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Glacial ice is a different color from regular ice. It is so blue because the dense ice of the glacier absorbs every other color of the spectrum except blue - so blue is what we see!

It's Not Just Frozen Water!

Sometimes the glacial ice appears almost turquoise. Its crystalline structure strongly scatters blue light. The ice on a glacier has been there for a really long time and has been compacted down so that its structure is pretty different from the ice you normally see. Glacial ice is a lot different from the frozen water you get out of the freezer.

It's Not Just Frozen Snow!

Glacial ice is not just frozen compacted snow. There are other things in the ice that make it much different from the ice in your home. Glaciers move through rock and soil as they carve their way down a slope. This means the ice is going to have a lot more ingredients than just water.

Wow! Just Imagine...

What would happen if you broke off a big chunk of ice from a glacier and put it in your glass of water? Would it be any different from the ice in your freezer at home? What would happen to all those air bubbles that have been trapped under pressure?

  • If your chunk of glacial ice melted in your glass of water, you would have dirt, gravel, and even organic matter [living stuff] in your water.
  • All those pressurized air bubbles would rush out so fast that they might explode your glass!

Why is Glacier Ice Blue?

Vocabulary Words
absorb
reflect
spectrum
organic matter

Review Questions
(some of the answers may come from the vocabulary list)

  1. Glacier ice is so blue because the dense ice of a glacier absorbs/reflects (circle one) every other color of the spectrum except blue/yellow (circle one).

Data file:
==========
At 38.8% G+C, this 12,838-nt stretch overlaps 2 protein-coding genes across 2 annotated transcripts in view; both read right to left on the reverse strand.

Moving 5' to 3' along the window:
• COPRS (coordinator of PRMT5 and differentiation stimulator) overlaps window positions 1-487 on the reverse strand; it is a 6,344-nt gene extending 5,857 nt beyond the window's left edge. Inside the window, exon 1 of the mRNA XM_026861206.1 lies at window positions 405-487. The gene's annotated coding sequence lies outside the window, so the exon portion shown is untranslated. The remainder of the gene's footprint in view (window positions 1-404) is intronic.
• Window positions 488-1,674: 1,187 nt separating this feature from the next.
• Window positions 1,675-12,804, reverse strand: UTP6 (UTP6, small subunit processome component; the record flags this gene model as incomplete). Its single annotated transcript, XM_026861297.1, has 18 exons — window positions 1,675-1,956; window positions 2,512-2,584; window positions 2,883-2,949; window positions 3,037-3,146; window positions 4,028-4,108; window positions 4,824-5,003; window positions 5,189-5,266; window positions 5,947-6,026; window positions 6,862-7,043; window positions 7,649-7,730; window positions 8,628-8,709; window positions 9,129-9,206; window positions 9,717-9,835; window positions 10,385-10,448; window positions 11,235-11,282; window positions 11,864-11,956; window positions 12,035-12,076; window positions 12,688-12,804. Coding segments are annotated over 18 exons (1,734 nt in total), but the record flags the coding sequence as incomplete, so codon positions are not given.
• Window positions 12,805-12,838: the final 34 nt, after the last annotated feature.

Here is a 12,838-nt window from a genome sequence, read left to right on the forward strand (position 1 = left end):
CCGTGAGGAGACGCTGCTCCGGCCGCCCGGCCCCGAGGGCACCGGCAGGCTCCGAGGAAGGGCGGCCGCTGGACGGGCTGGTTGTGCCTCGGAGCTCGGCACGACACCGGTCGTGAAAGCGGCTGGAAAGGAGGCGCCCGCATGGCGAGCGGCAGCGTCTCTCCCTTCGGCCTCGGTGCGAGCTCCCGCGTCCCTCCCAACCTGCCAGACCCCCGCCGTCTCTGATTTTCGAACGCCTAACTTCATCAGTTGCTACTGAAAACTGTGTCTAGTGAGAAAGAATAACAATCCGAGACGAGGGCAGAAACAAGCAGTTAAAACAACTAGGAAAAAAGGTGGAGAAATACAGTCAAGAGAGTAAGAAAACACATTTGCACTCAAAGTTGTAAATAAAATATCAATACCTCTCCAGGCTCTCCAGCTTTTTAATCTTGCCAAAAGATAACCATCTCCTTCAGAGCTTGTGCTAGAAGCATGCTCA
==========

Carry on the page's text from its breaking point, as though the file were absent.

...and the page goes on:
2. Glacial ice is different than regular ice. True or False?
  3. Are there rocks in glacial ice? Why or Why not?
  4. What could happen to your glass of water if you dumped glacial ice in it?
  5. What is the stuff called that is either alive now or was alive in the past (it may be trapped in glacier ice)?
  6. True or False: Glacial ice is just like the water in your freezer.
  7. What would be in your glass of water if the glacial ice melted?
  8. Glaciers are just frozen compacted snow. True or False?
  9. The ice on a glacier has been there for a long time and has been compacted down. True or False?
  10. Brain Challenge!
  11. If all the glaciers in the world melted, what would happen? (Use your imagination!)

Exercise: Blue Ice
1. Glacier ice is blue because:

  1. Its structure strongly scatters or reflects blue light
  2. It is lonely
  3. It absorbs every other color in the spectrum except blue
  4. Yellow and green make blue

2. Think about it:
How is glacier ice different from the ice in your freezer?

Project: Bubbles in an Ice Cube

Glacier ice is highly pressurized. Bubbles in glacier ice get squeezed and pushed around. Sometimes you can see round bubbles that have been squeezed into long rods or flat plains. Coarse-bubbly ice looks whiter than most other ice because it is filled with small bubbles. This kind is usually found near ablation areas of a glacier. Coarse-clear ice is free of bubbles and is the bluest ice of all. This kind is usually found near the margins and terminus of a glacier.

Look at ice cubes formed in your freezer. These ice cubes first froze on their outsides and trapped air bubbles toward the center. As a result, the exterior is bubble-free while the interior has bubbles. Bubbles between the outside and the inside of the cube are probably longer and more extended. Can you see the differences?

(Courtesy Glaciers of North America, By S. Ferguson)

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